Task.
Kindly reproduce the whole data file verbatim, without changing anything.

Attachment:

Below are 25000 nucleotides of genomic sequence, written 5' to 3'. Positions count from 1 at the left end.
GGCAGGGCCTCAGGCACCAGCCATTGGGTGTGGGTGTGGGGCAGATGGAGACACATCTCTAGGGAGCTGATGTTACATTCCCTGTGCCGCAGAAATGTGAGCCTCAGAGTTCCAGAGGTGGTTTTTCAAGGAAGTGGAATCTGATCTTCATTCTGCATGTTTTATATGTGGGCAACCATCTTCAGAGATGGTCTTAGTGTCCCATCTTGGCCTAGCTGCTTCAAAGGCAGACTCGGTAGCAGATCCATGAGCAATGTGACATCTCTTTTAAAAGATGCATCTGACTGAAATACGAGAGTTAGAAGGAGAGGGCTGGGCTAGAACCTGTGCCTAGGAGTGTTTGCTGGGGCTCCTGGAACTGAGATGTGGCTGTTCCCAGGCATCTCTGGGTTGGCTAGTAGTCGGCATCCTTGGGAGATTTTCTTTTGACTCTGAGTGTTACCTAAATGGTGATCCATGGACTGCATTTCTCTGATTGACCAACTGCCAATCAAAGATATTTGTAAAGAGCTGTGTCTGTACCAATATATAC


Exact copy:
Below are 25000 nucleotides of genomic sequence, written 5' to 3'. Positions count from 1 at the left end.
GGCAGGGCCTCAGGCACCAGCCATTGGGTGTGGGTGTGGGGCAGATGGAGACACATCTCTAGGGAGCTGATGTTACATTCCCTGTGCCGCAGAAATGTGAGCCTCAGAGTTCCAGAGGTGGTTTTTCAAGGAAGTGGAATCTGATCTTCATTCTGCATGTTTTATATGTGGGCAACCATCTTCAGAGATGGTCTTAGTGTCCCATCTTGGCCTAGCTGCTTCAAAGGCAGACTCGGTAGCAGATCCATGAGCAATGTGACATCTCTTTTAAAAGATGCATCTGACTGAAATACGAGAGTTAGAAGGAGAGGGCTGGGCTAGAACCTGTGCCTAGGAGTGTTTGCTGGGGCTCCTGGAACTGAGATGTGGCTGTTCCCAGGCATCTCTGGGTTGGCTAGTAGTCGGCATCCTTGGGAGATTTTCTTTTGACTCTGAGTGTTACCTAAATGGTGATCCATGGACTGCATTTCTCTGATTGACCAACTGCCAATCAAAGATATTTGTAAAGAGCTGTGTCTGTACCAATATATAC